Chile's Top Court Opens Hearings on Whether to Resume Pinochet Trial
Chile's top court opened hearings on whether the trial of Gen. Augusto Pinochet on human rights charges should be reopened in spite of the former dictator's deteriorated health.
Santiago, Chile - Chile's top court on Thursday opened hearings on whether the trial of Gen. Augusto Pinochet (news - web sites) on human rights charges should be reopened in spite of the former dictator's deteriorated health. Unlike previous court procedures involving Pinochet, Thursday's hearing attracted only a small group of people, relatives of victims of abuses during his 1973-90 rule. The hearings are expected to last for several weeks.
The Santiago Court of Appeals suspended the trial in July last year after court-appointed doctors said Pinochet, 86, is physically and mentally unfit to stand trial. The medical report said Pinochet suffers from mild dementia, in addition to his physical problems, which include diabetes and arthritis. He also carries a pacemaker and has suffered three mild strokes since 1998.
Addressing the court Thursday, prosecution lawyer Eduardo Contreras asked that Pinochet undergo new medical tests, claiming his condition does not really prevent him from facing trial. "He is not crazy or demented," Contreras said. Chilean law exempts from penal responsibility only those pronounced mad or demented. But Pinochet's lawyers succeeded in convincing the court that the retired general's deteriorated health prevents him from properly organizing his defense, depriving him of his constitutional right to a just trial.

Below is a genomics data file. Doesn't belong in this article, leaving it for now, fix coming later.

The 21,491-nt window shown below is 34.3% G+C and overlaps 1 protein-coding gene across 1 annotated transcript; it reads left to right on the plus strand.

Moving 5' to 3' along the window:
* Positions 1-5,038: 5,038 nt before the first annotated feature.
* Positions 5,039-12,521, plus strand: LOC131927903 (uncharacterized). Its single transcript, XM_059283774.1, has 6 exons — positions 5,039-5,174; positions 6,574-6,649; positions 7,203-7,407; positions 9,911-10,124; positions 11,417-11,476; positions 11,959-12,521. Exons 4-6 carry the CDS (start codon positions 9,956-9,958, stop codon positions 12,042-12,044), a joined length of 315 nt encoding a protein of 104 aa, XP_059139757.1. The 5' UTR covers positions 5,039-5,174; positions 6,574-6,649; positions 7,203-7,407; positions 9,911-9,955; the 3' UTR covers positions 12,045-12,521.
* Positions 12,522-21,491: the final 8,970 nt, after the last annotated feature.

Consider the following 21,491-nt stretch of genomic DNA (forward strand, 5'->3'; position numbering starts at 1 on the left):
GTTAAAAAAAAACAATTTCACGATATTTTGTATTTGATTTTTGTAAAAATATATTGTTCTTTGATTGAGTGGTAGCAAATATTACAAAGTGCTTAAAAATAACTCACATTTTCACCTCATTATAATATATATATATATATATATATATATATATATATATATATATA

Last August, however the Supreme Court agreed to consider a request by prosecutors that the case be reopened. The request was based mainly on a technicality. The prosecutors claimed the lower court ruling was based at least in part on a reform of Chile's penal code that is being gradually implemented throughout the country, but is not in effect in Santiago yet. "This situation makes the ruling favoring Pinochet unconstitutional," said Contreras, the only lawyer heard Thursday by the Court, which postponed the hearings until next week.
Pinochet's chief defense lawyer, Pablo Rodriguez, told reporters that prospects for a resumption of the trial are close to nil. "It is not for the Supreme Court now to rule on facts that have already been fully proved in the legal process, such as Gen. Pinochet's medical condition," Rodriguez said. He said the top court "can only rule on whether judicial mistakes have been made."
Pinochet faces charges of 18 kidnappings and 57 homicides in the "Caravan of Death," a military squad that executed 75 political prisoners shortly after he seized power in 1973. Pinochet was not required to appear in court Thursday. He was reportedly staying at his heavily guarded countryside residence near Santiago.
Copyright 2002 Associated Press